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Faith, humans rights groups urge closing Guantanamo Bay detention facility

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Jim Winkler, chief executive of the United Methodist Board of Church and Society, joins in the Day of Action Against Guantanamo. “Torture is wrong, without exception. It violates the teachings of all the world’s religions,” he said. Photos by Michelle C. Whittaker.

United Methodists have joined faith coalitions and human rights organizations in calling for the closure of the 11-year-old Guantanamo Bay detention facility — a symbol of U.S.-sponsored torture policies and human rights violations.

The Guantanamo Bay detention camp in Cuba has held and continues to hold numerous suspected terrorists captured by the United States. Detainees from around the world have been held indefinitely without charge or legal means to challenge their detention. Some were subjected to torture

“Torture is wrong, without exception,” said Jim Winkler, chief  executive of the United Methodist Board of Church and Society. “It violates the teachings of all the world’s religions.” The Social Principles of The United Methodist Church say the church believes torture “violates Christian teaching and must be condemned and/or opposed by Christians and churches wherever and whenever it occurs.” (Social Principles ¶164.A)

The National Religious Campaign Against Torture, along with other human rights organizations, argues that Guantanamo Bay is counterproductive to combating terrorism and inspires those who seek to harm us.

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Terry Rockefeller, member of the September 11th Families for Peaceful Tomorrows, speaks during the Day of Action.

Terry Rockefeller, whose sister was killed in the 9/11 attack on the World Trade Center in New York, urged that the rule of law was necessary and “vital to promoting nonviolence and ensuring security.”

Coalition groups assert that as long as the detention facility remains open, it will be used as a recruitment tool for anti-American sentiment in countries where the United States is trying actively  to eliminate terrorist threats.

A legacy of detention and torture

The administration of President George W. Bush established the Guantanamo detention camp to hold and prosecute “unlawful enemy combatants” captured in Afghanistan. In 2006, the U.S. Supreme Court declared that foreign detainees had legal rights within the federal court system to challenge their detention.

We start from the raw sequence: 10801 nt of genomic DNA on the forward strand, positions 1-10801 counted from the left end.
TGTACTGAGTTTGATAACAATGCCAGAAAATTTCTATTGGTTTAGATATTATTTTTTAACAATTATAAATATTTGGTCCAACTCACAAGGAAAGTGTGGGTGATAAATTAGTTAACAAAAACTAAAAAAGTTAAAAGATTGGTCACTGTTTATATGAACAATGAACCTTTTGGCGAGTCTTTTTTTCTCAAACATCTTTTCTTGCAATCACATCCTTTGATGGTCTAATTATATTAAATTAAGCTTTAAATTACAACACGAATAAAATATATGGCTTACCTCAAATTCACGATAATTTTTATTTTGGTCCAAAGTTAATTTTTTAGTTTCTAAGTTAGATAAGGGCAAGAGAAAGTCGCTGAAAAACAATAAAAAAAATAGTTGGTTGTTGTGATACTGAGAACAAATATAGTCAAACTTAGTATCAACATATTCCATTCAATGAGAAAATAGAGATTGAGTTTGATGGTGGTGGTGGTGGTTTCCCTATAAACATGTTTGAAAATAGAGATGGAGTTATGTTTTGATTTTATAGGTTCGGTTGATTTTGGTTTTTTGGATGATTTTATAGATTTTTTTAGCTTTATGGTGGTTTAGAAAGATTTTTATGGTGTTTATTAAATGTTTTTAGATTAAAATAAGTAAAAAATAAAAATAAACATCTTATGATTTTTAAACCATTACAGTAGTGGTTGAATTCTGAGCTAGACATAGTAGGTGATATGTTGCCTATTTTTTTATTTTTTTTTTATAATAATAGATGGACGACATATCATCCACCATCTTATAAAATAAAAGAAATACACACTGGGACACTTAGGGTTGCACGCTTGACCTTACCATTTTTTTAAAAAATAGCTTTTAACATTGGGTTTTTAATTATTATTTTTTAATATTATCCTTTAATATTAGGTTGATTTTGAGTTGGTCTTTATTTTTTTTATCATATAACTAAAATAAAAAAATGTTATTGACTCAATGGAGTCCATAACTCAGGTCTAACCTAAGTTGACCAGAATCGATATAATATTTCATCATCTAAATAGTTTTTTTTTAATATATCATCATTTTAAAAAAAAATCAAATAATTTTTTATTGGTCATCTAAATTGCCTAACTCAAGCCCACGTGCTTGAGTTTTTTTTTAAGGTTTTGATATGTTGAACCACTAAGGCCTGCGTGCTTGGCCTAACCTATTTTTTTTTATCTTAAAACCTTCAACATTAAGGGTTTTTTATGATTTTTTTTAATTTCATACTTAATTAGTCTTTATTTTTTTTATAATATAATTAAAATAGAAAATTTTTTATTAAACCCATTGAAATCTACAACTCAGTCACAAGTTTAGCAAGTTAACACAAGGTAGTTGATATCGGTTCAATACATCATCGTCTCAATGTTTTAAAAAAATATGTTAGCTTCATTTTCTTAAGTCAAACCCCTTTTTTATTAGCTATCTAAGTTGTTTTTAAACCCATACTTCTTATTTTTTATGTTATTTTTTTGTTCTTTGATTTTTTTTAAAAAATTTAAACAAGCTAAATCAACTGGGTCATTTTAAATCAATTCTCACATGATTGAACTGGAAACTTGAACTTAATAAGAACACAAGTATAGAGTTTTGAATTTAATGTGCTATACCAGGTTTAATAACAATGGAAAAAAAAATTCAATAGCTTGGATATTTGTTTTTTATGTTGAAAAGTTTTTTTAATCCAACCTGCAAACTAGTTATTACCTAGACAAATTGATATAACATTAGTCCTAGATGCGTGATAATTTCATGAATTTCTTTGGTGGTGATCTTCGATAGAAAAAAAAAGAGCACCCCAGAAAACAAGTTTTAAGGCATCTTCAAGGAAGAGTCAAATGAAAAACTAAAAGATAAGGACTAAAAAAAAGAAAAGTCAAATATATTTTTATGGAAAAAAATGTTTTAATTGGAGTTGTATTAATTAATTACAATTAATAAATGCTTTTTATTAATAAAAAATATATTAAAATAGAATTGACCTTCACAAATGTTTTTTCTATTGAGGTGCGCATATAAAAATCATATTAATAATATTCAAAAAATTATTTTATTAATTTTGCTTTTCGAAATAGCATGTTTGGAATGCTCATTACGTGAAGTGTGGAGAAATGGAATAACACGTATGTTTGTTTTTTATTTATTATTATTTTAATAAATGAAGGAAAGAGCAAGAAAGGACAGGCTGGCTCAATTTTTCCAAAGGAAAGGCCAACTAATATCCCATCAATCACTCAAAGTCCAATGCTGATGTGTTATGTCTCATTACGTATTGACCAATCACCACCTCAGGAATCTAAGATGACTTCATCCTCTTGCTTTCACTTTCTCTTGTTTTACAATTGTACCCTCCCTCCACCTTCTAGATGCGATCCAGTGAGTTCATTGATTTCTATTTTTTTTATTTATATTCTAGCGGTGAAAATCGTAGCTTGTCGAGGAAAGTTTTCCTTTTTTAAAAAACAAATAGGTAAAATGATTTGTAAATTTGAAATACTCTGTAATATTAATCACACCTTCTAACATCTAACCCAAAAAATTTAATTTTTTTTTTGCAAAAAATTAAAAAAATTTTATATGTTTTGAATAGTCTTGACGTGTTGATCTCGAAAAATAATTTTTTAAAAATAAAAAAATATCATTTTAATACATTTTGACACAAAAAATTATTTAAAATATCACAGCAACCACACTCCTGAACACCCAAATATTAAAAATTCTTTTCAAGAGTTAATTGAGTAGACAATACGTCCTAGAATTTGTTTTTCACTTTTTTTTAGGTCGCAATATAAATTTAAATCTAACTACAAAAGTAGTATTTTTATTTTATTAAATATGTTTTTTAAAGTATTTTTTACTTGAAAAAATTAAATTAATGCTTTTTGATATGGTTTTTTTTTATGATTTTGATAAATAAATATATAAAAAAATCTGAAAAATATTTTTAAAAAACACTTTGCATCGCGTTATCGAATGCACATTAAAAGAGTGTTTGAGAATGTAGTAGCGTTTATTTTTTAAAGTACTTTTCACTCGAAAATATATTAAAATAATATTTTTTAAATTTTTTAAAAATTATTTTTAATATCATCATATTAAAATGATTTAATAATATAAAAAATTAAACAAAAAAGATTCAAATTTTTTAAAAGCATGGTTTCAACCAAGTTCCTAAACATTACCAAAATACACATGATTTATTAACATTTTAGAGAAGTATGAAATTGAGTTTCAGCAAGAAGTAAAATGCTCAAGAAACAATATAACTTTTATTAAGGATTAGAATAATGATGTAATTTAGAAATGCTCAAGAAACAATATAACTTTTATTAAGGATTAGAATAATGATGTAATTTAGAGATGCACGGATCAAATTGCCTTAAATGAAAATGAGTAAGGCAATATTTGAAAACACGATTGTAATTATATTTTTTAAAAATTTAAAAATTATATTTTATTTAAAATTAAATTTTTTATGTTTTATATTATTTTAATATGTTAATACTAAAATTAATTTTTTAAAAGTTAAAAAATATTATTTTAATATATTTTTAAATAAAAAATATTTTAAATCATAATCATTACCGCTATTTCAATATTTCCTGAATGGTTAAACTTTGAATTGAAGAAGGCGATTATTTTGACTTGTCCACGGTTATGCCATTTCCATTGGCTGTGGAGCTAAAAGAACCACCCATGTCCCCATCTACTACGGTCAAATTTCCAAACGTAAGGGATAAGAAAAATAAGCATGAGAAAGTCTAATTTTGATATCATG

Many detainees at Guantanamo Bay have been cleared for release. Some were cleared years ago, but no place has been found to take them. Pardiss Kebriaei represents Guantanamo Bay detainee Ghaleb Al-Bihanai, held in custody since 2002. Al-Bihanai was detained for being a cook for a now-defunct organization associated with the Taliban. Al-Bihanai has never been charged or tried and remains in indefinite detention.

International humanitarian reports and Congressional investigations have confirmed that detainees at the camp were tortured. The International Committee of the Red Cross, in a June 2004 confidential report to the Bush administration, found numerous detainees were subjected to physical and psychological coercion that was “tantamount to torture.”

In July 2007, President Bush issued an executive order prohibiting the Central Intelligence Agency from using torture techniques on suspected terrorists in their custody. While the administration denied the charges alleged in the committee’s report, a U.S. official overseeing the military commissions in 2009 found that a 9/11 suspect held at Guantanamo could not be prosecuted because he was subjected to torture.

Members of the Senate Intelligence Committee have completed an extensive investigation into U.S.–sponsored torture. While the report remains classified, members of the committee from both major political parties point out that torture was conducted by the United States and that it is ineffective in producing credible information.

Sen. John McCain (R-Ariz.) insisted, “It was not torture or cruel, inhumane and degrading treatment of detainees that got us the major leads that ultimately enabled our intelligence community to find Osama bin Laden.” (See remarks by Sen. John McCain)

Closure and accountability are priorities

Faith leaders and human rights organizations want the closure of Guantanamo Bay to be a priority.

President Obama promised in his 2008 campaign to close the detention facility and issued a 2009 executive order to close. However, Guantanamo Bay remains open. Congress has stalled administration efforts to close the detention camp and transfer prisoners to federal prisons. The National Religious Campaign Against Torture is calling for members of Congress and President Obama to work together to find suitable ways to close Guantanamo.

Faith leaders and human rights advocates say they will continue to pressure Congress and the administration to close Guantanamo. They  also urge the release of all or part of the Senate Intelligence Committee report. Along with the public witness around the 11th anniversary of Guantanamo Bay, people of faith are encouraged to organize events raising awareness about thefourth anniversary since President Obama issued the executive order to close the facility.

As a nation,” Winkler said, “we cannot put that shameful legacy behind us (or) ensure that U.S.-sponsored torture never occurs again until we shutter the prison doors forever.”

*Whitaker is a communications director for the United Methodist Board of Church and Society.

News media contact: Tim Tanton, Nashville, Tenn. (615) 742-5470 or newsdesk@umcom.org